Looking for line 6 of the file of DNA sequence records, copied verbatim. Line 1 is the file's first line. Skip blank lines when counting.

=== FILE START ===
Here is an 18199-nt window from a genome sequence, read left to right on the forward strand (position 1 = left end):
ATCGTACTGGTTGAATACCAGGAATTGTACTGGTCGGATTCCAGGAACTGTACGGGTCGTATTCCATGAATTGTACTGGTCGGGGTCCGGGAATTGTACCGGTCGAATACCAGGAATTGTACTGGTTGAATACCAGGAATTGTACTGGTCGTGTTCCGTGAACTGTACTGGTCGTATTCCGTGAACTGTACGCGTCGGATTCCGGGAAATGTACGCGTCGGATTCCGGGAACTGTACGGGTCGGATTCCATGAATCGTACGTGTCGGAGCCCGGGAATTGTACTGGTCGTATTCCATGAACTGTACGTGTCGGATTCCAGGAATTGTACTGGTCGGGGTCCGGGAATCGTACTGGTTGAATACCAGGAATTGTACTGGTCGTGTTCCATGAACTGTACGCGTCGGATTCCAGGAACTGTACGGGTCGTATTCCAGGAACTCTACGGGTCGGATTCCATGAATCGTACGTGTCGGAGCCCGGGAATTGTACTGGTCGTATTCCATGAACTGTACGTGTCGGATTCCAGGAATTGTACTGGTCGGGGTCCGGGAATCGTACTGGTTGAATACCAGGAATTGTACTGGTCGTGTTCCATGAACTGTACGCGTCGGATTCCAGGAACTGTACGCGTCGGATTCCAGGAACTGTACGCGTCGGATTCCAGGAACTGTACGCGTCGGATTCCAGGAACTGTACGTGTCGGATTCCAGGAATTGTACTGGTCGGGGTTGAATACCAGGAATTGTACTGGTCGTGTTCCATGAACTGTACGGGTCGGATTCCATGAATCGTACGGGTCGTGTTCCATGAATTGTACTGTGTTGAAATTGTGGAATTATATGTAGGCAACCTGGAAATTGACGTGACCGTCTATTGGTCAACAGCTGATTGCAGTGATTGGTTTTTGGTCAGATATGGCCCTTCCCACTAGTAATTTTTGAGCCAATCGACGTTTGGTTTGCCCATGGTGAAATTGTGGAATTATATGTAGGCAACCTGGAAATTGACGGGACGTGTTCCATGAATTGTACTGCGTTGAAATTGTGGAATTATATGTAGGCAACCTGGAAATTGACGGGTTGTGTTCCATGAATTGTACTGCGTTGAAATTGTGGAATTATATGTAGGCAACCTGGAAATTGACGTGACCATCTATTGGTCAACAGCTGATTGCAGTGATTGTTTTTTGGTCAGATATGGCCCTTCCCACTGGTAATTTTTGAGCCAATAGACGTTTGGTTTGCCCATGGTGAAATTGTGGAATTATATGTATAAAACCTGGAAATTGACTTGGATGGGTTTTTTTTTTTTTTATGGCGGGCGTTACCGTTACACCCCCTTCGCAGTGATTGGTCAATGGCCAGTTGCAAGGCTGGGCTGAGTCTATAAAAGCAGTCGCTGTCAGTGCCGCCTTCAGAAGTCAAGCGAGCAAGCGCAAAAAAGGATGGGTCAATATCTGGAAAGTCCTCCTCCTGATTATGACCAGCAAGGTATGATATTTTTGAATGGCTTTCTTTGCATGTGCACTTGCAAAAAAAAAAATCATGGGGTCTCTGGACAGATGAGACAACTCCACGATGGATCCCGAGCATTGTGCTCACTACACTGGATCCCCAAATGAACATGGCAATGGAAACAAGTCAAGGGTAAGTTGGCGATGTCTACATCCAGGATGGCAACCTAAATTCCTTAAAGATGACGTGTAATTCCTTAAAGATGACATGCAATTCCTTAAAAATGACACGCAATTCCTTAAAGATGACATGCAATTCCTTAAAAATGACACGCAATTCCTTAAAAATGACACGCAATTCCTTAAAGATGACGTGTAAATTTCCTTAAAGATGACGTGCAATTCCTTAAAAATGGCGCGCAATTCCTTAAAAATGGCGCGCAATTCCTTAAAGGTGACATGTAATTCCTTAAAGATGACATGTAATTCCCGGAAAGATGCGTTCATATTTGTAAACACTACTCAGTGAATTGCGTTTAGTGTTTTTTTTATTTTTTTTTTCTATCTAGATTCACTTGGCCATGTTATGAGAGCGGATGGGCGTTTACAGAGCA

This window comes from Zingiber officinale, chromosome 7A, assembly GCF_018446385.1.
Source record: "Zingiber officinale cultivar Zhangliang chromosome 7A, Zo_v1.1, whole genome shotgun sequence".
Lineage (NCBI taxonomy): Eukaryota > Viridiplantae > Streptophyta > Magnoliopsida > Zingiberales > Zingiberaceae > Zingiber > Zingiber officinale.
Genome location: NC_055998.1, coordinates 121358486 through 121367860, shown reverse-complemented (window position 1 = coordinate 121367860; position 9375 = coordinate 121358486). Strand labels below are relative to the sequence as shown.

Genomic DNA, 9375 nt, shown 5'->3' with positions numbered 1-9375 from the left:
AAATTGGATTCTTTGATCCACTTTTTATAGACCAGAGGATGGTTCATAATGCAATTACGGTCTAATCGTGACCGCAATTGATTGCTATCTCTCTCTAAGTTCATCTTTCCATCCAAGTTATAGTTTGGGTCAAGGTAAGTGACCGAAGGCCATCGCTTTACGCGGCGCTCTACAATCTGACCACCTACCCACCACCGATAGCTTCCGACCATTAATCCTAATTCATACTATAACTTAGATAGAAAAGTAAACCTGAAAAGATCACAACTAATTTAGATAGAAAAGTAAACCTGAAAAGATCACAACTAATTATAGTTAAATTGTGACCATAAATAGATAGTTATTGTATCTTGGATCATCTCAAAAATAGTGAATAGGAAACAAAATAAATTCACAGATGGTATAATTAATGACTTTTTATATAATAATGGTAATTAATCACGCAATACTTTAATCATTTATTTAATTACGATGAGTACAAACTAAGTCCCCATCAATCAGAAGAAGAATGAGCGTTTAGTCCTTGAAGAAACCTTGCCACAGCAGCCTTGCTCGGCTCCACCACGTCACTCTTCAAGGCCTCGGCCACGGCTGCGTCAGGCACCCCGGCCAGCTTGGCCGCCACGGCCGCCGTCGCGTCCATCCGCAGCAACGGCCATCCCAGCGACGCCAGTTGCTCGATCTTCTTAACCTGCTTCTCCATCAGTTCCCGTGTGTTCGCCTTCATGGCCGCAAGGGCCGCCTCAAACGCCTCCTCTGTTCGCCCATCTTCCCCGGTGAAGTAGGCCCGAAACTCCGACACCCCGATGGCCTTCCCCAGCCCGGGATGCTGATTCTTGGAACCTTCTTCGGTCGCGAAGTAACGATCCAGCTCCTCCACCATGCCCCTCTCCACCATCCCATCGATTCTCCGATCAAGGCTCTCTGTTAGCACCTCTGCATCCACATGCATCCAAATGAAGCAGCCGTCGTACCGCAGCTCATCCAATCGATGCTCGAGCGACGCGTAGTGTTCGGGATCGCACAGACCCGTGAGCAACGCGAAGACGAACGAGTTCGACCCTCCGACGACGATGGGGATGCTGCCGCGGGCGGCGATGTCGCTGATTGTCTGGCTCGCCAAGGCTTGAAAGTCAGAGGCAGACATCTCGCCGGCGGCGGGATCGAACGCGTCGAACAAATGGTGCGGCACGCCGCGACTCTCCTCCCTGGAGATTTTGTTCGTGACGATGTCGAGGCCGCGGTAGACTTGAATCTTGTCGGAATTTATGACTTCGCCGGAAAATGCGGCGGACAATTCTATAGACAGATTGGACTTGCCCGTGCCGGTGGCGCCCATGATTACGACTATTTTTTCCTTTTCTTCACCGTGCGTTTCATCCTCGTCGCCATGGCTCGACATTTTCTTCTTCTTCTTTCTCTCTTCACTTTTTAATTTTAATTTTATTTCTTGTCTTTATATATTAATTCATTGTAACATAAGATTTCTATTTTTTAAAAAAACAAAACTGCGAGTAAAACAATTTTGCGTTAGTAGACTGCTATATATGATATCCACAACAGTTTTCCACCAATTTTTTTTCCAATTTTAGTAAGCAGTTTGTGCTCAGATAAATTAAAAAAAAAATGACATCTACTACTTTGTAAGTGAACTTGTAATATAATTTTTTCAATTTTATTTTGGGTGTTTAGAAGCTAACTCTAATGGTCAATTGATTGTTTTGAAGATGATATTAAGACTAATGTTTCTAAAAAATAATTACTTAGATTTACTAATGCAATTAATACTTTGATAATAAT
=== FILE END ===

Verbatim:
Genome location: NC_055998.1, coordinates 121358486 through 121367860, shown reverse-complemented (window position 1 = coordinate 121367860; position 9375 = coordinate 121358486). Strand labels below are relative to the sequence as shown.